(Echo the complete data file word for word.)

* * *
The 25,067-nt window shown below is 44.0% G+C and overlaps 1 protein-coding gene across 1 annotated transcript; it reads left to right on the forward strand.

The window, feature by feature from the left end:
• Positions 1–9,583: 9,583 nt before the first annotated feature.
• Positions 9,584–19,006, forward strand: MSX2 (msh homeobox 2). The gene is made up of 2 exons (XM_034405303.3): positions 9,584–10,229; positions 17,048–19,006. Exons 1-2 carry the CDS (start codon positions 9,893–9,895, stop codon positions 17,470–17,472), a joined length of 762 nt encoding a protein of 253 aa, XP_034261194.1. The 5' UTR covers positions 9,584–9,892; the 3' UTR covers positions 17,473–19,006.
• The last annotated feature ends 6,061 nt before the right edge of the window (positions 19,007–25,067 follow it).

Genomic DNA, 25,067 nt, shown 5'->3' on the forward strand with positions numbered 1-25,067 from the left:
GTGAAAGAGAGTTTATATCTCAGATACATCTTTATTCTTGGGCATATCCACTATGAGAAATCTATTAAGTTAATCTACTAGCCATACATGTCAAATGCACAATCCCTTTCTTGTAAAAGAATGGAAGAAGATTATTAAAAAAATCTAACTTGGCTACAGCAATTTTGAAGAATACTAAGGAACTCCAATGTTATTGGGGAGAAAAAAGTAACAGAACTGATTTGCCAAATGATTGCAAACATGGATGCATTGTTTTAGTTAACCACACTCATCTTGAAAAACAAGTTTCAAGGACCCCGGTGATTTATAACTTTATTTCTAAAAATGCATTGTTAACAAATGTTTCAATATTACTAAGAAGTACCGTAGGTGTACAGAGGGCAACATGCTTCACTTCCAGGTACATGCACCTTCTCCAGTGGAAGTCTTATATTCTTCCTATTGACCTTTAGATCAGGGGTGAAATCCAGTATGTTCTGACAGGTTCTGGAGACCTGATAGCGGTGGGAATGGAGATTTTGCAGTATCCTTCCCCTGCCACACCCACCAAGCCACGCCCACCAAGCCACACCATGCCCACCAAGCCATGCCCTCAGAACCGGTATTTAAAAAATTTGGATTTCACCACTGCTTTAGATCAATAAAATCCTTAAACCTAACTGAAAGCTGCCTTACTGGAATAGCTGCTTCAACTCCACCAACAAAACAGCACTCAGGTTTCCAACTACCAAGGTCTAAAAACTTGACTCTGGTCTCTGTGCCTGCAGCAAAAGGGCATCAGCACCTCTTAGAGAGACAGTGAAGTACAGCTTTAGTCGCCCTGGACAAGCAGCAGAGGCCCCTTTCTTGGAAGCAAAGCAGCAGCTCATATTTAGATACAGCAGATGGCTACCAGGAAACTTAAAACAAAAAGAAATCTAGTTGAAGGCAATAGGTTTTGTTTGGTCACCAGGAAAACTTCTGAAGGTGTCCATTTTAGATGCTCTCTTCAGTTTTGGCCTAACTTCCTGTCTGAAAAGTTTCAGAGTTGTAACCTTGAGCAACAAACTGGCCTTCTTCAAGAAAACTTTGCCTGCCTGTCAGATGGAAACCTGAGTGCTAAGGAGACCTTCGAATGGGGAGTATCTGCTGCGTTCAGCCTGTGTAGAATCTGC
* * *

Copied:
The 25,067-nt window shown below is 44.0% G+C and overlaps 1 protein-coding gene across 1 annotated transcript; it reads left to right on the forward strand.

The window, feature by feature from the left end:
• Positions 1–9,583: 9,583 nt before the first annotated feature.
• Positions 9,584–19,006, forward strand: MSX2 (msh homeobox 2). The gene is made up of 2 exons (XM_034405303.3): positions 9,584–10,229; positions 17,048–19,006. Exons 1-2 carry the CDS (start codon positions 9,893–9,895, stop codon positions 17,470–17,472), a joined length of 762 nt encoding a protein of 253 aa, XP_034261194.1. The 5' UTR covers positions 9,584–9,892; the 3' UTR covers positions 17,473–19,006.
• The last annotated feature ends 6,061 nt before the right edge of the window (positions 19,007–25,067 follow it).

Genomic DNA, 25,067 nt, shown 5'->3' on the forward strand with positions numbered 1-25,067 from the left:
GTGAAAGAGAGTTTATATCTCAGATACATCTTTATTCTTGGGCATATCCACTATGAGAAATCTATTAAGTTAATCTACTAGCCATACATGTCAAATGCACAATCCCTTTCTTGTAAAAGAATGGAAGAAGATTATTAAAAAAATCTAACTTGGCTACAGCAATTTTGAAGAATACTAAGGAACTCCAATGTTATTGGGGAGAAAAAAGTAACAGAACTGATTTGCCAAATGATTGCAAACATGGATGCATTGTTTTAGTTAACCACACTCATCTTGAAAAACAAGTTTCAAGGACCCCGGTGATTTATAACTTTATTTCTAAAAATGCATTGTTAACAAATGTTTCAATATTACTAAGAAGTACCGTAGGTGTACAGAGGGCAACATGCTTCACTTCCAGGTACATGCACCTTCTCCAGTGGAAGTCTTATATTCTTCCTATTGACCTTTAGATCAGGGGTGAAATCCAGTATGTTCTGACAGGTTCTGGAGACCTGATAGCGGTGGGAATGGAGATTTTGCAGTATCCTTCCCCTGCCACACCCACCAAGCCACGCCCACCAAGCCACACCATGCCCACCAAGCCATGCCCTCAGAACCGGTATTTAAAAAATTTGGATTTCACCACTGCTTTAGATCAATAAAATCCTTAAACCTAACTGAAAGCTGCCTTACTGGAATAGCTGCTTCAACTCCACCAACAAAACAGCACTCAGGTTTCCAACTACCAAGGTCTAAAAACTTGACTCTGGTCTCTGTGCCTGCAGCAAAAGGGCATCAGCACCTCTTAGAGAGACAGTGAAGTACAGCTTTAGTCGCCCTGGACAAGCAGCAGAGGCCCCTTTCTTGGAAGCAAAGCAGCAGCTCATATTTAGATACAGCAGATGGCTACCAGGAAACTTAAAACAAAAAGAAATCTAGTTGAAGGCAATAGGTTTTGTTTGGTCACCAGGAAAACTTCTGAAGGTGTCCATTTTAGATGCTCTCTTCAGTTTTGGCCTAACTTCCTGTCTGAAAAGTTTCAGAGTTGTAACCTTGAGCAACAAACTGGCCTTCTTCAAGAAAACTTTGCCTGCCTGTCAGATGGAAACCTGAGTGCTAAGGAGACCTTCGAATGGGGAGTATCTGCTGCGTTCAGCCTGTGTAGAATCTGC